This comparison isn't to disparage rhythm games at a foundational level, but rather it's to highlight how deep tremors like this can be felt. What is the message that a rhythm game this exploitable is sending out to the universe? I'm not a Go expert, but I do understand it to be a pretty rigid strategy game that has withstood ONE HELL of a timespan. Frankly, where CH is at in its small life, I wouldn't be surprised if a problem of this scale means the heights of the game have already passed us by. Imagine if Go had to reckon with something like that. It probably wouldn't have left the damn Zhou dynasty.
When I played DJMAX today, I'll admit I found it pretty easy to play even the hardest stuff because I have experience in the genre. And hell, it might also be in the same boat as CH as far as engine-born problems go. I have no idea. But at least providing the warmth of curated, varietal multimedia has wooed me for a bit, and I'll likely be keeping it around for a while as a result.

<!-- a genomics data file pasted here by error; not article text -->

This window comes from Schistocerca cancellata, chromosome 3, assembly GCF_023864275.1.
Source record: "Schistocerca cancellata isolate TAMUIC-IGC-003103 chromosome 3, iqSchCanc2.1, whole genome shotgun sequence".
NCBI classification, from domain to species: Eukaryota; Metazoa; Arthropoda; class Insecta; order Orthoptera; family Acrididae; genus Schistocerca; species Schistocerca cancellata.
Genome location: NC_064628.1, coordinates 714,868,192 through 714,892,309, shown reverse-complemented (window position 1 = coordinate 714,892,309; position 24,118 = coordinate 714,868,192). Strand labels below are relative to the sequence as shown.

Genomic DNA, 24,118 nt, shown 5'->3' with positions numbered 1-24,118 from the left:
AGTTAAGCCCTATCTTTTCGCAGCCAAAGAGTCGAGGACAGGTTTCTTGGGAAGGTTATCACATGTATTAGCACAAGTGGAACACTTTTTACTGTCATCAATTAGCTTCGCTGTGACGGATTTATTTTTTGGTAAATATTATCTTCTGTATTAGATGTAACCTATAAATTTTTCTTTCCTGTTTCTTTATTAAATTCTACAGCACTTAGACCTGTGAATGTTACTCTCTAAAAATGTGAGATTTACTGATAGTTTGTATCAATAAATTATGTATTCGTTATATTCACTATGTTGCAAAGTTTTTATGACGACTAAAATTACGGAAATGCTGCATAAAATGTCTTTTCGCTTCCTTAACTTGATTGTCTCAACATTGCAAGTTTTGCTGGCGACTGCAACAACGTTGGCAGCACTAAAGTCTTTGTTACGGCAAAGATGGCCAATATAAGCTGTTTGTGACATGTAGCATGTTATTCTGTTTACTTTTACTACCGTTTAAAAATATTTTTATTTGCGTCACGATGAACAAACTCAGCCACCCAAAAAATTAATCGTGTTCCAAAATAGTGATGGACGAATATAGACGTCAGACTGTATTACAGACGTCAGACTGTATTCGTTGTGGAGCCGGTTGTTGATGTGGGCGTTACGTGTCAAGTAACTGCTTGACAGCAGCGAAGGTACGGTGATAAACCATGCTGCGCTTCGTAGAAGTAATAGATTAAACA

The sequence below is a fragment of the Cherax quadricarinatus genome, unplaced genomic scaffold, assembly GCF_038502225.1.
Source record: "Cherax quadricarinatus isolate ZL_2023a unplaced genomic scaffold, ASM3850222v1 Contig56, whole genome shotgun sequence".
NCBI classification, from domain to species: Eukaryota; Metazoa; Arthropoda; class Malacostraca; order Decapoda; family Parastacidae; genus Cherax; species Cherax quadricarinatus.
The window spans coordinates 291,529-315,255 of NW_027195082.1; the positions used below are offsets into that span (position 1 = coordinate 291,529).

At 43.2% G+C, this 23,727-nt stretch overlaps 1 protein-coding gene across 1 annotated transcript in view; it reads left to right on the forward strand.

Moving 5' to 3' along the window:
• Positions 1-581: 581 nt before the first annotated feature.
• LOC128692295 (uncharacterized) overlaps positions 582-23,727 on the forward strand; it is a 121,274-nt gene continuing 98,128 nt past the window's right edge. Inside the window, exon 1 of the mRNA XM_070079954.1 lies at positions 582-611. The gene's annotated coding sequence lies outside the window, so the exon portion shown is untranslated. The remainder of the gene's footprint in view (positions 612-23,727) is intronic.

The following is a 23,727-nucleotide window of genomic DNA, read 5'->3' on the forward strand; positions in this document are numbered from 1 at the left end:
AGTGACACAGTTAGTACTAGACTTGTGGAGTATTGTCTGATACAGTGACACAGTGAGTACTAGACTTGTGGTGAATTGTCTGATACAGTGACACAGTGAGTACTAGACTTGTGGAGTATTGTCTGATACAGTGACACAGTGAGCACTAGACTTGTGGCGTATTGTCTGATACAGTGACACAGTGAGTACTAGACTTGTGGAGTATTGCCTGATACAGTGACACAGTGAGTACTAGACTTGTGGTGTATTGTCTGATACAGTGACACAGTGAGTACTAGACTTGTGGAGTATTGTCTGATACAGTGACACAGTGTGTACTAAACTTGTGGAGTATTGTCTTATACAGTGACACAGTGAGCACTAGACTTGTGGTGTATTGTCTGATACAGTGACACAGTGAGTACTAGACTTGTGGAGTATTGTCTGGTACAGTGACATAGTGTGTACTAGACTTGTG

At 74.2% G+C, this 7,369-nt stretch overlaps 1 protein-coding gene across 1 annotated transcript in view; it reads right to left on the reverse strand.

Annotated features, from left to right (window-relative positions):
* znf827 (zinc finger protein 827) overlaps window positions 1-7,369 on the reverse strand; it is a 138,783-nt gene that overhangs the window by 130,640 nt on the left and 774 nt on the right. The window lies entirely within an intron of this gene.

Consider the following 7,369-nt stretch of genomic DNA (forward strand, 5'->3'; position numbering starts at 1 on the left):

P.S.: Clone Hero also has drum support and all the issues from above do not exist there. I love playing drums on CH and I do it often!

I have close to no affinity for the turtles, Konami's arcade beat-em-ups, or Scott Pilgrim's game adaptation, so the fact that I can say "I like it kinda!" is honestly a larger W for Tribute and DotEmu than it may seem.
There was an active cabinet for The Simpsons in my local mall, nestled in the back of a Slackers (local used game/movie/music store). Inevitably I'd pass by and pony up some pocket change to it, play the first stage or two, and leave whenever someone in my group wanted to or whenever I ran out of lives. Years later, when I eventually emulated the game, infinity quarters in hand, I realized after a full run, “Oh. This isn’t great.”